- EEPC / XGtE: Warding Wind also causes Disadvantage for ranged attacks and it’s both a level lower and it follows you.
- PHB: Situational, but crucial when you need it.
- PHB: Usually flight is a better option than walking across a liquid. The spell notably doesn’t allow a saving throw, so you can use this on hostile creatures underwater to force them to surface.
- PHB: Extremely situational.
- PHB: Not enough damage for a spell slot this level, and Constitution saves tend to be high.
- XGtE: A great nonlethal way to deal with enemies. It doesn’t require that the target be able to understand you, but otherwise has the same complications which Charm Person does: the target is only friendly toward you, and when the spell ends they know that they were charmed.
- PHB: I’ve hated Confusion since 3rd edition. It’s unpredictable, unreliable, and makes combat take twice as long as it would normally. It’s great that it’s an AOE, and you might be able to make creatures attack their allies, but there are too many points of failure for it to be a reliable option.
- PHB: The same CR range as Conjure Animals, but a spell level higher. You could
argue that elementals might be more useful than animals since elementals can
often do things like move through solid stone or light things on fire, but
you’re still totally beholden to the DM’s whims. You might need an earth
elemental and get a magmin or something. The spell isn’t limited to vanilla
elementals; any creature of the Elemental creature type qualifies.
For more help, see my Practical Guide to Summoning Spells.
- PHB: The same CR range as Conjure Animals, but a spell level higher. Fey are
interesting creatures with a wide range of capabilities, so your DM is free
to give you any number of options which may be either perfectly suited to
the situation or totally useless.
For more help, see my Practical Guide to Summoning Spells.
- PHB: All of the effects are situational, and there are some weird edge cases like using the Flood option on a puddle or a full bucket where it’s unclear what happens when the water overflows its container.
- PHB (Optional): Much more precise than Augury, and it works much further into the future. The 25gp component cost won’t hurt much at this level, but it’s enough to deter you from using this every time you have a question.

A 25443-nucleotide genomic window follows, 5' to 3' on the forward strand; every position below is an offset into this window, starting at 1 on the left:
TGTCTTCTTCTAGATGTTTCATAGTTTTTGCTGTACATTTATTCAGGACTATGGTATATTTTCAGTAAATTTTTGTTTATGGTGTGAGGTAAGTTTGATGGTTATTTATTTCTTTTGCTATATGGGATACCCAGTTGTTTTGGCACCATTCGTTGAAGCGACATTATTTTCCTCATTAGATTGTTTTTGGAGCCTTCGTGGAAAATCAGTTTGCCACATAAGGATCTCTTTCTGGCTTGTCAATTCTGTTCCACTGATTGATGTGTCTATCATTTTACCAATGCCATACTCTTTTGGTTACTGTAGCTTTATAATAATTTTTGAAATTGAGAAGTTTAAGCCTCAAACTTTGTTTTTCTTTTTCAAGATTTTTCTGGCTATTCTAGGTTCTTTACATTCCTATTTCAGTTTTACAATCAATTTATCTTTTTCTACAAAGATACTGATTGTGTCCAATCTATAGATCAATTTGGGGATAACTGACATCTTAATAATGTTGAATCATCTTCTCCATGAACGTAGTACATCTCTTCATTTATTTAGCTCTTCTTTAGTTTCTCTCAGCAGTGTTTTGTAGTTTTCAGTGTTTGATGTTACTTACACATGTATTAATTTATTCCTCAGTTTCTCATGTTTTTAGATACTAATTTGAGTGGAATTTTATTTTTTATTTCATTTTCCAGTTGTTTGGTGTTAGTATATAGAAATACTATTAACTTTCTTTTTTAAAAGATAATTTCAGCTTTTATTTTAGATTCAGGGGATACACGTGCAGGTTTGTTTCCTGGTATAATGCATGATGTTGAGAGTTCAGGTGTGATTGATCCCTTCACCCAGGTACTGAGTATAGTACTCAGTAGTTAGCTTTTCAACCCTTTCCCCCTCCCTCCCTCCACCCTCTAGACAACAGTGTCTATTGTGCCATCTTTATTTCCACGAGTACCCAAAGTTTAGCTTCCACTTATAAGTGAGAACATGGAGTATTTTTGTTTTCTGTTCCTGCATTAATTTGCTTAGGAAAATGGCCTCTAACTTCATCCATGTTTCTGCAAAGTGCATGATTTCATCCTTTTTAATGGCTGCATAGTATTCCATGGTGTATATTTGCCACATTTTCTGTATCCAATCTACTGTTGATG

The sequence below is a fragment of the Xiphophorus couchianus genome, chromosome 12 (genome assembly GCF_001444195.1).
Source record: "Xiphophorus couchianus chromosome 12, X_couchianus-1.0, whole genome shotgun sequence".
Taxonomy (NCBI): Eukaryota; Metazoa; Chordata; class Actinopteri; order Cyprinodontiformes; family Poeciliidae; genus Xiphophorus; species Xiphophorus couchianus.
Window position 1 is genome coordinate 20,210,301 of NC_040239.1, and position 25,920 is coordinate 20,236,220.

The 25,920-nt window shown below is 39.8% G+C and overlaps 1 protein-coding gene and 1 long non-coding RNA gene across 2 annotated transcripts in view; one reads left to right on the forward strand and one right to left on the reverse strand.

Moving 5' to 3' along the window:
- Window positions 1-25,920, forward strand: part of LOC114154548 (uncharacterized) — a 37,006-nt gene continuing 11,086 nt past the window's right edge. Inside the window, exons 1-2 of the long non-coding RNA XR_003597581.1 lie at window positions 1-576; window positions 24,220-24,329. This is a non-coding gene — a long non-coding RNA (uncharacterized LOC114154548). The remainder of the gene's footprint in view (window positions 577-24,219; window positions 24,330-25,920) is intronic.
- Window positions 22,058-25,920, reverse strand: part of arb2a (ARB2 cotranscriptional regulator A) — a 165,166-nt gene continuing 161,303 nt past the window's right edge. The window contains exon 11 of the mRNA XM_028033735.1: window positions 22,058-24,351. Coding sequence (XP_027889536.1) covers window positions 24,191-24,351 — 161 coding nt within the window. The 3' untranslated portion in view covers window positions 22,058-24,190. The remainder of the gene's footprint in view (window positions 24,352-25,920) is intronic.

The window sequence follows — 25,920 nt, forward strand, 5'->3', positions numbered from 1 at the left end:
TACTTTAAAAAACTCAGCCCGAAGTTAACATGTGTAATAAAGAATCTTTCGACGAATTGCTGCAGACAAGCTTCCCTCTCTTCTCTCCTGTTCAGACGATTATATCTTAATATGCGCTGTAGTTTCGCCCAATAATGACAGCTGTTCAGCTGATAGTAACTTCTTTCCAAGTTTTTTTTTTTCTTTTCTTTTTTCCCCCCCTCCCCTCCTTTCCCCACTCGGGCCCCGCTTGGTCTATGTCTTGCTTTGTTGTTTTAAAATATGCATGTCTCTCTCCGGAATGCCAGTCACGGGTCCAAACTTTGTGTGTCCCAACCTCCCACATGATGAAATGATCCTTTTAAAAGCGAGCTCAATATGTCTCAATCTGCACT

- PHB: Beasts tend to have poor Wisdom saves, and there is rarely a better way to handle a potentially hostile creature than by dominating it. This spell can trivialize an entire creature type, which is impressive for a spell at this level, and the scaling is good enough that using a higher-level spell slot is appealing if you encounter a sufficiently powerful beast that you could reasonably drag it through a few encounters. Even if the spell ends prematurely, beasts aren’t especially smart and they might view the creatures which you were forcing them to fight as enemies and continue fighting them, or they might simply flee if they are injured. Beasts rarely fight to their last hit point unless they’re defending their young or something. They’re animals, not zealots.
- EEPC / XGtE: Druids depend heavily on damage types covered by Elemental Bane, especially fire damage, but devoting your Concentration to this means that you can’t concentrate on many of the Druid’s best spells. Note that the extra damage is per turn, so if your allies can deal the same type of damage you can pile up a lot of damage very quickly. Unfortunately, the save is Constitution-based and Constitution saves tend to be high.
- PHB: An excellent defensive option for Circle of Spores and Circle of the Moon, Fire Shield has a 10-minute duration but doesn’t require Concentration, so enemies will think twice about taking advantage of your terrible AC.
- PHB: Nice, but situational.
- PHB: This spell is really good, but I still hate it because the best way to
use the spell is to keep a bunch of bugs in jars to use with the spell so
that you’re not dependent on whatever bugs happen to be within 30 ft. of
you, and I just can’t bring myself to write “I have jars full of bugs” on a
character sheet. But if you’re not me, and you don’t mind the mere concept
of willingly interacting with bugs, this spell is good. In practice it’s
very simiilar to Conjure Animals, but you can choose the creature you want